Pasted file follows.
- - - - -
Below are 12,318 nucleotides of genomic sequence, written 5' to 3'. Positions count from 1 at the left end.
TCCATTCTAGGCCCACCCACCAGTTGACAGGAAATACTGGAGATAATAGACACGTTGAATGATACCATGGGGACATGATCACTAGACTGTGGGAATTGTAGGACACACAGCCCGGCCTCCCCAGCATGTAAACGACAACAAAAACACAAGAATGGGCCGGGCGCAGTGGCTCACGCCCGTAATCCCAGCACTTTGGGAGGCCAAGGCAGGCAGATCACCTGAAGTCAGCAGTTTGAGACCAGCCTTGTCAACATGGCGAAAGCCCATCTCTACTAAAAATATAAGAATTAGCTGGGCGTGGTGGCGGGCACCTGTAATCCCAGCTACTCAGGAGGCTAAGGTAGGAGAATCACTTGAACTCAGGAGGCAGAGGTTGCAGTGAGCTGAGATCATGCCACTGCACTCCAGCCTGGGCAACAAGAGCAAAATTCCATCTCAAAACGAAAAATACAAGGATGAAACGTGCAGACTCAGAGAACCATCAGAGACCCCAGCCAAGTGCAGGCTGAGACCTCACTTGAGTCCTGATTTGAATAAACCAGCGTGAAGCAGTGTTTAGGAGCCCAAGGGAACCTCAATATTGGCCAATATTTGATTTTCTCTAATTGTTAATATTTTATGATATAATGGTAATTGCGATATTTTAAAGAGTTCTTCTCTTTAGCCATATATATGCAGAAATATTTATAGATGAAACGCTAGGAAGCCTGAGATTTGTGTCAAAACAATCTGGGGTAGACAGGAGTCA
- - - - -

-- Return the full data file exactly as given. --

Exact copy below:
Below are 12,318 nucleotides of genomic sequence, written 5' to 3'. Positions count from 1 at the left end.
TCCATTCTAGGCCCACCCACCAGTTGACAGGAAATACTGGAGATAATAGACACGTTGAATGATACCATGGGGACATGATCACTAGACTGTGGGAATTGTAGGACACACAGCCCGGCCTCCCCAGCATGTAAACGACAACAAAAACACAAGAATGGGCCGGGCGCAGTGGCTCACGCCCGTAATCCCAGCACTTTGGGAGGCCAAGGCAGGCAGATCACCTGAAGTCAGCAGTTTGAGACCAGCCTTGTCAACATGGCGAAAGCCCATCTCTACTAAAAATATAAGAATTAGCTGGGCGTGGTGGCGGGCACCTGTAATCCCAGCTACTCAGGAGGCTAAGGTAGGAGAATCACTTGAACTCAGGAGGCAGAGGTTGCAGTGAGCTGAGATCATGCCACTGCACTCCAGCCTGGGCAACAAGAGCAAAATTCCATCTCAAAACGAAAAATACAAGGATGAAACGTGCAGACTCAGAGAACCATCAGAGACCCCAGCCAAGTGCAGGCTGAGACCTCACTTGAGTCCTGATTTGAATAAACCAGCGTGAAGCAGTGTTTAGGAGCCCAAGGGAACCTCAATATTGGCCAATATTTGATTTTCTCTAATTGTTAATATTTTATGATATAATGGTAATTGCGATATTTTAAAGAGTTCTTCTCTTTAGCCATATATATGCAGAAATATTTATAGATGAAACGCTAGGAAGCCTGAGATTTGTGTCAAAACAATCTGGGGTAGACAGGAGTCA